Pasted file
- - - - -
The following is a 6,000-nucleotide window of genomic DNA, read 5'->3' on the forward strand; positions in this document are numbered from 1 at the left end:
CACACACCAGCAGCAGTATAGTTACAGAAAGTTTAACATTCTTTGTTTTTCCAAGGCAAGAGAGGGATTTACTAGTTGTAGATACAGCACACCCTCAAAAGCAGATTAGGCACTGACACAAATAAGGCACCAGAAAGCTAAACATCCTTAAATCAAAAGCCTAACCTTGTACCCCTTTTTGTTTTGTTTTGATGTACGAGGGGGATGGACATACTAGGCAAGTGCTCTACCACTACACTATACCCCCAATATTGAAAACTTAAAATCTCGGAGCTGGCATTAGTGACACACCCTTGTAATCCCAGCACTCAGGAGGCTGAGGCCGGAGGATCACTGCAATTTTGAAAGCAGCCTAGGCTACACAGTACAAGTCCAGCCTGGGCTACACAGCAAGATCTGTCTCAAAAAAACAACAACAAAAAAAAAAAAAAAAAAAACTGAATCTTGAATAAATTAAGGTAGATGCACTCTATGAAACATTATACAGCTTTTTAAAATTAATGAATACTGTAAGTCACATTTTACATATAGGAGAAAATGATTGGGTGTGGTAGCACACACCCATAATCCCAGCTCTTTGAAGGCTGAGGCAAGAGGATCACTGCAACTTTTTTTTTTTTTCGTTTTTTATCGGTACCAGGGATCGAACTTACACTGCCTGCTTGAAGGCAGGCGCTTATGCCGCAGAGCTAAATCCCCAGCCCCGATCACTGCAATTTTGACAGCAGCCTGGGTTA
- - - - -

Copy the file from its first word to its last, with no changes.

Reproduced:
The following is a 6,000-nucleotide window of genomic DNA, read 5'->3' on the forward strand; positions in this document are numbered from 1 at the left end:
CACACACCAGCAGCAGTATAGTTACAGAAAGTTTAACATTCTTTGTTTTTCCAAGGCAAGAGAGGGATTTACTAGTTGTAGATACAGCACACCCTCAAAAGCAGATTAGGCACTGACACAAATAAGGCACCAGAAAGCTAAACATCCTTAAATCAAAAGCCTAACCTTGTACCCCTTTTTGTTTTGTTTTGATGTACGAGGGGGATGGACATACTAGGCAAGTGCTCTACCACTACACTATACCCCCAATATTGAAAACTTAAAATCTCGGAGCTGGCATTAGTGACACACCCTTGTAATCCCAGCACTCAGGAGGCTGAGGCCGGAGGATCACTGCAATTTTGAAAGCAGCCTAGGCTACACAGTACAAGTCCAGCCTGGGCTACACAGCAAGATCTGTCTCAAAAAAACAACAACAAAAAAAAAAAAAAAAAAAACTGAATCTTGAATAAATTAAGGTAGATGCACTCTATGAAACATTATACAGCTTTTTAAAATTAATGAATACTGTAAGTCACATTTTACATATAGGAGAAAATGATTGGGTGTGGTAGCACACACCCATAATCCCAGCTCTTTGAAGGCTGAGGCAAGAGGATCACTGCAACTTTTTTTTTTTTTCGTTTTTTATCGGTACCAGGGATCGAACTTACACTGCCTGCTTGAAGGCAGGCGCTTATGCCGCAGAGCTAAATCCCCAGCCCCGATCACTGCAATTTTGACAGCAGCCTGGGTTA